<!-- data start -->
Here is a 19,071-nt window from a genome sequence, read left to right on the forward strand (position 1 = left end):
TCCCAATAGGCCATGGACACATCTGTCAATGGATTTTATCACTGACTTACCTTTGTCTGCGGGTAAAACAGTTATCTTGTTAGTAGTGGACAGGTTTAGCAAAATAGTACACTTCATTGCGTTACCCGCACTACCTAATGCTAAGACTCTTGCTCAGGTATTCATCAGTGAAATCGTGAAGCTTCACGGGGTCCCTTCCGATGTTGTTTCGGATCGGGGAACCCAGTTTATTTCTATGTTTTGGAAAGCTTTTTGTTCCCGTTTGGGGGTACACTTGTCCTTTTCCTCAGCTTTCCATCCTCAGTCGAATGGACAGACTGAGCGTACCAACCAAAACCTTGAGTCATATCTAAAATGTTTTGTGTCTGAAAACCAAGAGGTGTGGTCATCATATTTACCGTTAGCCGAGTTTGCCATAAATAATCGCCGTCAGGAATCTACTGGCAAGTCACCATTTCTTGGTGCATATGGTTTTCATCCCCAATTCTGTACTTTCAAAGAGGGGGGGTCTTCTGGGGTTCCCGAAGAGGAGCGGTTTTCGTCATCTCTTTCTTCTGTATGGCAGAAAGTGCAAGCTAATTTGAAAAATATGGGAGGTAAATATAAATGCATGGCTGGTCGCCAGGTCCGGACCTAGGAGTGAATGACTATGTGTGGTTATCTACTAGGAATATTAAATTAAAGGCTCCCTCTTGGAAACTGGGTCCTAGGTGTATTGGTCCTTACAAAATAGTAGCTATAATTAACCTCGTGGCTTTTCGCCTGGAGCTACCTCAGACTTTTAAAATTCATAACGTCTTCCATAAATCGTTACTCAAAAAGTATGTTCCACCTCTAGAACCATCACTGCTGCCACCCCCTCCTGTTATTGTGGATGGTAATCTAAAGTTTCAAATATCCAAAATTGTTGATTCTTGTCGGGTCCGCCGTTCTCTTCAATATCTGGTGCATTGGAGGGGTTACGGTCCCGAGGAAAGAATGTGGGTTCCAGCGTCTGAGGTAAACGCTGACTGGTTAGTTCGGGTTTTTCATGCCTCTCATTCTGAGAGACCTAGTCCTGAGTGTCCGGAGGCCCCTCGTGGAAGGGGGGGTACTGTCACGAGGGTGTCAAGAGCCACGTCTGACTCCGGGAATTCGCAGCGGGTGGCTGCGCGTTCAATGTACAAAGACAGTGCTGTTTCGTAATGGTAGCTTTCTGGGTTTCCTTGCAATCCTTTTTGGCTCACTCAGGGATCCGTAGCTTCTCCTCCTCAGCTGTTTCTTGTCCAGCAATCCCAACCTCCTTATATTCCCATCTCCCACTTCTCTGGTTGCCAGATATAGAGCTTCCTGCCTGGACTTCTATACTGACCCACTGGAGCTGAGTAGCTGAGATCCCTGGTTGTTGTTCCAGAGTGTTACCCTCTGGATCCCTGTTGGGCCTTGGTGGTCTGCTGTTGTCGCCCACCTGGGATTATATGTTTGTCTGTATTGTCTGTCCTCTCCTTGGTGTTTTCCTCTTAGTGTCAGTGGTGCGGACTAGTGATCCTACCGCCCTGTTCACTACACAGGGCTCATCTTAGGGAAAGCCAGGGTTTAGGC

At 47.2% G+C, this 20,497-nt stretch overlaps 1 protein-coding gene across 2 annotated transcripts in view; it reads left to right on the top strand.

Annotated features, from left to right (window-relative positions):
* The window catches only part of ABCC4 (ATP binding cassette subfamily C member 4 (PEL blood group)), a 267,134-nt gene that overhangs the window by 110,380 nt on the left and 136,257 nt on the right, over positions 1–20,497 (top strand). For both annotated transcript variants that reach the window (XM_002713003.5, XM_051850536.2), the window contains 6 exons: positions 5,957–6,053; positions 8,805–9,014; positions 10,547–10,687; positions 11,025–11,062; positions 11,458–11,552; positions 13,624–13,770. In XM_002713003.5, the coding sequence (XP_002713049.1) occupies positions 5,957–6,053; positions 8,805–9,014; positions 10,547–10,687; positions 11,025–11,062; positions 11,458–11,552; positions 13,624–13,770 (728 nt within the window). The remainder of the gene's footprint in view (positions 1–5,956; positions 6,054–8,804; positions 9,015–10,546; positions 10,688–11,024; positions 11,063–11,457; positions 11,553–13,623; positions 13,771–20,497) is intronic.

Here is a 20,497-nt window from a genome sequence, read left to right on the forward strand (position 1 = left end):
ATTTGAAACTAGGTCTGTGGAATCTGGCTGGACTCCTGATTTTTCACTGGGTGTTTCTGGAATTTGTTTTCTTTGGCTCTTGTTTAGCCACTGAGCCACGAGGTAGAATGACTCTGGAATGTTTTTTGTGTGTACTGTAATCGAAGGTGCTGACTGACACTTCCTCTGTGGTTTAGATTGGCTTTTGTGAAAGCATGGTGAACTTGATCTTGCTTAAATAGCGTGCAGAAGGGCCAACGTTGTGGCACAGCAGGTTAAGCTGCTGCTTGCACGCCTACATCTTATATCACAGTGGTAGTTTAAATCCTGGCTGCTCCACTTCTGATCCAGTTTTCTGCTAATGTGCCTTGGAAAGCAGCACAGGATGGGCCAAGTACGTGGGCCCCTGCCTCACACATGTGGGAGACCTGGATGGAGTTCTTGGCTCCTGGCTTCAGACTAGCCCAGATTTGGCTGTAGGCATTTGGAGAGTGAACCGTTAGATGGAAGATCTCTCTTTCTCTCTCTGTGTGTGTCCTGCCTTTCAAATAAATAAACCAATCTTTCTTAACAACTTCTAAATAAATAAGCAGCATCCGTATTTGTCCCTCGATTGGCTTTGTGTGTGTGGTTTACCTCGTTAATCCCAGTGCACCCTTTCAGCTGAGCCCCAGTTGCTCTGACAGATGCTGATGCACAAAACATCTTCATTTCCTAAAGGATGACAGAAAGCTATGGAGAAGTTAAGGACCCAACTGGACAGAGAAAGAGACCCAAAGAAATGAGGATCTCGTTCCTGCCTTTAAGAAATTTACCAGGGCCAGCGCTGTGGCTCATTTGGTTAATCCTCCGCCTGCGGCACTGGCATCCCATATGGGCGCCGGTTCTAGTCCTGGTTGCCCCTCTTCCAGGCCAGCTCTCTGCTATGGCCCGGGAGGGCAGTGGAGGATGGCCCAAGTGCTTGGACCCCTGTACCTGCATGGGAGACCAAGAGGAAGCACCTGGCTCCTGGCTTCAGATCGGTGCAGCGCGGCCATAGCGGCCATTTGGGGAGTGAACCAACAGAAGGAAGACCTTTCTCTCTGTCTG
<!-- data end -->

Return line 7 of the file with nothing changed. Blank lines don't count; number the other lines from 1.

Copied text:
ATTTGAAACTAGGTCTGTGGAATCTGGCTGGACTCCTGATTTTTCACTGGGTGTTTCTGGAATTTGTTTTCTTTGGCTCTTGTTTAGCCACTGAGCCACGAGGTAGAATGACTCTGGAATGTTTTTTGTGTGTACTGTAATCGAAGGTGCTGACTGACACTTCCTCTGTGGTTTAGATTGGCTTTTGTGAAAGCATGGTGAACTTGATCTTGCTTAAATAGCGTGCAGAAGGGCCAACGTTGTGGCACAGCAGGTTAAGCTGCTGCTTGCACGCCTACATCTTATATCACAGTGGTAGTTTAAATCCTGGCTGCTCCACTTCTGATCCAGTTTTCTGCTAATGTGCCTTGGAAAGCAGCACAGGATGGGCCAAGTACGTGGGCCCCTGCCTCACACATGTGGGAGACCTGGATGGAGTTCTTGGCTCCTGGCTTCAGACTAGCCCAGATTTGGCTGTAGGCATTTGGAGAGTGAACCGTTAGATGGAAGATCTCTCTTTCTCTCTCTGTGTGTGTCCTGCCTTTCAAATAAATAAACCAATCTTTCTTAACAACTTCTAAATAAATAAGCAGCATCCGTATTTGTCCCTCGATTGGCTTTGTGTGTGTGGTTTACCTCGTTAATCCCAGTGCACCCTTTCAGCTGAGCCCCAGTTGCTCTGACAGATGCTGATGCACAAAACATCTTCATTTCCTAAAGGATGACAGAAAGCTATGGAGAAGTTAAGGACCCAACTGGACAGAGAAAGAGACCCAAAGAAATGAGGATCTCGTTCCTGCCTTTAAGAAATTTACCAGGGCCAGCGCTGTGGCTCATTTGGTTAATCCTCCGCCTGCGGCACTGGCATCCCATATGGGCGCCGGTTCTAGTCCTGGTTGCCCCTCTTCCAGGCCAGCTCTCTGCTATGGCCCGGGAGGGCAGTGGAGGATGGCCCAAGTGCTTGGACCCCTGTACCTGCATGGGAGACCAAGAGGAAGCACCTGGCTCCTGGCTTCAGATCGGTGCAGCGCGGCCATAGCGGCCATTTGGGGAGTGAACCAACAGAAGGAAGACCTTTCTCTCTGTCTG